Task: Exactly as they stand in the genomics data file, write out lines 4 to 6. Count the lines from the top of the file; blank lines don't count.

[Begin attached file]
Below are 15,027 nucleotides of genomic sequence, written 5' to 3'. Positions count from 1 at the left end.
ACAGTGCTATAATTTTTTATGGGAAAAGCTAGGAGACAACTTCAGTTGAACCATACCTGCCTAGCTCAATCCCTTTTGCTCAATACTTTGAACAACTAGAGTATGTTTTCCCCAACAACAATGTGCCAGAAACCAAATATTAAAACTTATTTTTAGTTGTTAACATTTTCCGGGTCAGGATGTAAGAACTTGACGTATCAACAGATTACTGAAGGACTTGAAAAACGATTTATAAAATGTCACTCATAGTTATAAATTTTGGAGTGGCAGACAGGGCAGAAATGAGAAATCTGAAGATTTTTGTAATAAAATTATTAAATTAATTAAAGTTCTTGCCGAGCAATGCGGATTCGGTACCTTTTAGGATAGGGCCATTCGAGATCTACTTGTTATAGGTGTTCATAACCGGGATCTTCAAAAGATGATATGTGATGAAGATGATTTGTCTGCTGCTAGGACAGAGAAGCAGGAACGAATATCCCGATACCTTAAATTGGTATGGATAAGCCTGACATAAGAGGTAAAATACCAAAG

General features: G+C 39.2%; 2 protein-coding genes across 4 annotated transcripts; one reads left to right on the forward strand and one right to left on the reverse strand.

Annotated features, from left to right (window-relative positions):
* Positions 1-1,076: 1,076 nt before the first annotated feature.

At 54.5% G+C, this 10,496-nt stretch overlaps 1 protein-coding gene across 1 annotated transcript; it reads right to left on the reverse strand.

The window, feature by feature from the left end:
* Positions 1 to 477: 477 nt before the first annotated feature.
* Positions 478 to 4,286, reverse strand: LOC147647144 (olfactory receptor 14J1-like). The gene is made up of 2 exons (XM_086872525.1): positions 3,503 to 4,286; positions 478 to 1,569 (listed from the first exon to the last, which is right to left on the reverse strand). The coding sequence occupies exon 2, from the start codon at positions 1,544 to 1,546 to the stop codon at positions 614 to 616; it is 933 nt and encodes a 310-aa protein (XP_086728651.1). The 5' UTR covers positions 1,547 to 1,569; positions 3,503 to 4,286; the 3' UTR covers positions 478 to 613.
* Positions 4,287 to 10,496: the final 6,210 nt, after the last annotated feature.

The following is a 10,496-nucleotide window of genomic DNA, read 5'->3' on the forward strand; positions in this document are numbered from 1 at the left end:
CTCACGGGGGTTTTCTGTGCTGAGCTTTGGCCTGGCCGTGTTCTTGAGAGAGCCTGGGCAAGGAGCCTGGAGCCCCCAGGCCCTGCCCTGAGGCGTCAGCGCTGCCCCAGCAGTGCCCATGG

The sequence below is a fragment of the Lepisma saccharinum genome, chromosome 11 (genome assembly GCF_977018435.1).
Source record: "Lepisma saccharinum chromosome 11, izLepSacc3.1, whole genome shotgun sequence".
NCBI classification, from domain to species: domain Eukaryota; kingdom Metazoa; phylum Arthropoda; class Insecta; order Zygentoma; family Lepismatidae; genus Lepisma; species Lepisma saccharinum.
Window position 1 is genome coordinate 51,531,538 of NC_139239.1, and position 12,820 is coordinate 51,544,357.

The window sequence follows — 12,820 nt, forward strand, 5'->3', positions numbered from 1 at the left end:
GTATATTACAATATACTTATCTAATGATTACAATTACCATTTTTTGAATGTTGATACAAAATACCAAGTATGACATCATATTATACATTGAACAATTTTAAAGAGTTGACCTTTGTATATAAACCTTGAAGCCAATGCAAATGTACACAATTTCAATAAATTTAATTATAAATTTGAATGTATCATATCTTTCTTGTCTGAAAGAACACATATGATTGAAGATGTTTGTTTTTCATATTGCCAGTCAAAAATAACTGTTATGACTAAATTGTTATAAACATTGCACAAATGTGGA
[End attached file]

Annotated features, from left to right (window-relative positions):
* Positions 1-1,076: 1,076 nt before the first annotated feature.

At 54.5% G+C, this 10,496-nt stretch overlaps 1 protein-coding gene across 1 annotated transcript; it reads right to left on the reverse strand.